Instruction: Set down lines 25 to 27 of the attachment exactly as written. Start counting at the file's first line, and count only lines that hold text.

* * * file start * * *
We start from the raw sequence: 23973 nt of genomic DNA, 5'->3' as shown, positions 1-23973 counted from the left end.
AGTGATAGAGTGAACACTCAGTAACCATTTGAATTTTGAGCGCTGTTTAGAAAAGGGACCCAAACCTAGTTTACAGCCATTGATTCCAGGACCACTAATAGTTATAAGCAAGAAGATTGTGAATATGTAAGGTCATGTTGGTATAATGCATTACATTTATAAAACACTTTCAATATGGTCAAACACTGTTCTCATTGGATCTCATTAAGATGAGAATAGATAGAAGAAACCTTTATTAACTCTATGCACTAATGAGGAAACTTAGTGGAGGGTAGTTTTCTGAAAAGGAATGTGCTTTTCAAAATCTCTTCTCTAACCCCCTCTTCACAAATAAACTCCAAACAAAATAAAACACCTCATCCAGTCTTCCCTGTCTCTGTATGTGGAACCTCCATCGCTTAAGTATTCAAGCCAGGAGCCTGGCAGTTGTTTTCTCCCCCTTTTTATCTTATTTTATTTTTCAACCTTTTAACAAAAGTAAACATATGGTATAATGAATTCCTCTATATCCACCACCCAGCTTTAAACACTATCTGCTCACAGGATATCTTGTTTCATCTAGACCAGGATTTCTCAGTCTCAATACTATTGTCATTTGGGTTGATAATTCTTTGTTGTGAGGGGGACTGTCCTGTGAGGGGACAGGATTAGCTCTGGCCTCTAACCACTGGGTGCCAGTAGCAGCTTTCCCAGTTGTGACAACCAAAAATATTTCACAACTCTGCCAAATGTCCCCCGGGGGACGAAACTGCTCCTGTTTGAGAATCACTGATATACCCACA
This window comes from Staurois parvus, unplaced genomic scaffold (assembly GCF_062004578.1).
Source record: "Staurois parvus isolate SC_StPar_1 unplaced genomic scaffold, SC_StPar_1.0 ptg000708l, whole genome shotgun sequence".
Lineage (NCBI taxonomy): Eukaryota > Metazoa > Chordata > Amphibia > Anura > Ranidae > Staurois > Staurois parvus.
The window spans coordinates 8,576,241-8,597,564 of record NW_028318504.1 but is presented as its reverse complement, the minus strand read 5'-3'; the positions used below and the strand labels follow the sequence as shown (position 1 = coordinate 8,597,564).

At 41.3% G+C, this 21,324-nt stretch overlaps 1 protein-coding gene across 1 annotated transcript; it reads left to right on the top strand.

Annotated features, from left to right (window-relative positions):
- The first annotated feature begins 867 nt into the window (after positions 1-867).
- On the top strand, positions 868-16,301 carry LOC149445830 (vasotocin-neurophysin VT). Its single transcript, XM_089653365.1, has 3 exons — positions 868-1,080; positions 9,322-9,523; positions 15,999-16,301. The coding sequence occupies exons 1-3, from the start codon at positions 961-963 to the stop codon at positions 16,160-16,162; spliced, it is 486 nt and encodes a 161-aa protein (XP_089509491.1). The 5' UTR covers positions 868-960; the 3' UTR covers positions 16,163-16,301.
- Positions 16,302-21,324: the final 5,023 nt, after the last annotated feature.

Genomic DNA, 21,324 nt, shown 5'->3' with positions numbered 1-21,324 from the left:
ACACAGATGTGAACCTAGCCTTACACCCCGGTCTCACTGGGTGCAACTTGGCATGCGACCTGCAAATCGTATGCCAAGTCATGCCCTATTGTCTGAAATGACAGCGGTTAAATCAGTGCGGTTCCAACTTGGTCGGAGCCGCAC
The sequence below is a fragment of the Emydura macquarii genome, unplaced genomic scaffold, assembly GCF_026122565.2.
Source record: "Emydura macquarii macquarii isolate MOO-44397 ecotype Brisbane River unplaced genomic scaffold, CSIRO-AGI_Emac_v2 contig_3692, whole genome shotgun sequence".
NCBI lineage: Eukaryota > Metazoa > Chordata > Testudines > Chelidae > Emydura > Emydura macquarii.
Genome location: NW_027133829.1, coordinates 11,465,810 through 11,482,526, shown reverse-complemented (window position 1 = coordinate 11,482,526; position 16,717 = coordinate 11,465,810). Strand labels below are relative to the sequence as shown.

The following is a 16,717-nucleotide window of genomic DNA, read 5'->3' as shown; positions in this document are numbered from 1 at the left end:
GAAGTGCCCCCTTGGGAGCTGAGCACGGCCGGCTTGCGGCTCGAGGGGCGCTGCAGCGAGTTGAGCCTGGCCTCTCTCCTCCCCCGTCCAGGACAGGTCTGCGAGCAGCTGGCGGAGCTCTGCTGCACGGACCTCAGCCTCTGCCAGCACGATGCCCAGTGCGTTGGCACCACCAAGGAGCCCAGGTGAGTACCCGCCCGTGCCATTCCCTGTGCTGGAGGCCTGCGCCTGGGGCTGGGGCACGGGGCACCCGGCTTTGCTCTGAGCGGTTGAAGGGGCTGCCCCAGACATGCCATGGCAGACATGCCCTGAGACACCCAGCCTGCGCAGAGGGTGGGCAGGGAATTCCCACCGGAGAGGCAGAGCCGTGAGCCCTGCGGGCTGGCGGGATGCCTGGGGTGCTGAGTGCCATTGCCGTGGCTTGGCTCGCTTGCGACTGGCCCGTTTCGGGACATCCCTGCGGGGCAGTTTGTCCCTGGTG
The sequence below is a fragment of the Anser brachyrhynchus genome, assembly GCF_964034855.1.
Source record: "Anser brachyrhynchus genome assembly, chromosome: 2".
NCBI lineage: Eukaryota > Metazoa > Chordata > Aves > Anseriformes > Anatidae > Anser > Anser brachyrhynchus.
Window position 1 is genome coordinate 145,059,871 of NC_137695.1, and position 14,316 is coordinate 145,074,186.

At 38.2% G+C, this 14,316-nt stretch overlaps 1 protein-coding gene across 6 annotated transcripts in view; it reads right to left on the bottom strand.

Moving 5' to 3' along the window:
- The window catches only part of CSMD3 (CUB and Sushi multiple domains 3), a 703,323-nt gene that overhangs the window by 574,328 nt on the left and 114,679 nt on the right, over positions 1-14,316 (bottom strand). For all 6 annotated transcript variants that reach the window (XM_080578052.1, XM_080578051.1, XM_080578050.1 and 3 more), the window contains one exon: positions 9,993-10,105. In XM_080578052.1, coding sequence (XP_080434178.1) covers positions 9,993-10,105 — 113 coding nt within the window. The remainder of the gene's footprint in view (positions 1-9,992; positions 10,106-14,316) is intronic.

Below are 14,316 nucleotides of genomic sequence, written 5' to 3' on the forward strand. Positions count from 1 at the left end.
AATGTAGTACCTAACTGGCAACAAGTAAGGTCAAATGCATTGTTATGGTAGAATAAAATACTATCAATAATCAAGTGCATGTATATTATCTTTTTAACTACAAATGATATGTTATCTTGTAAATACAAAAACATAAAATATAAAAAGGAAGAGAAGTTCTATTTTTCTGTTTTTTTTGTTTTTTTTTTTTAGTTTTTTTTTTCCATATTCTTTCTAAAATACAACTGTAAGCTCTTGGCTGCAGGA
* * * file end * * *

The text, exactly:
Moving 5' to 3' along the window:
- The window catches only part of CSMD3 (CUB and Sushi multiple domains 3), a 703,323-nt gene that overhangs the window by 574,328 nt on the left and 114,679 nt on the right, over positions 1-14,316 (bottom strand). For all 6 annotated transcript variants that reach the window (XM_080578052.1, XM_080578051.1, XM_080578050.1 and 3 more), the window contains one exon: positions 9,993-10,105. In XM_080578052.1, coding sequence (XP_080434178.1) covers positions 9,993-10,105 — 113 coding nt within the window. The remainder of the gene's footprint in view (positions 1-9,992; positions 10,106-14,316) is intronic.

Below are 14,316 nucleotides of genomic sequence, written 5' to 3' on the forward strand. Positions count from 1 at the left end.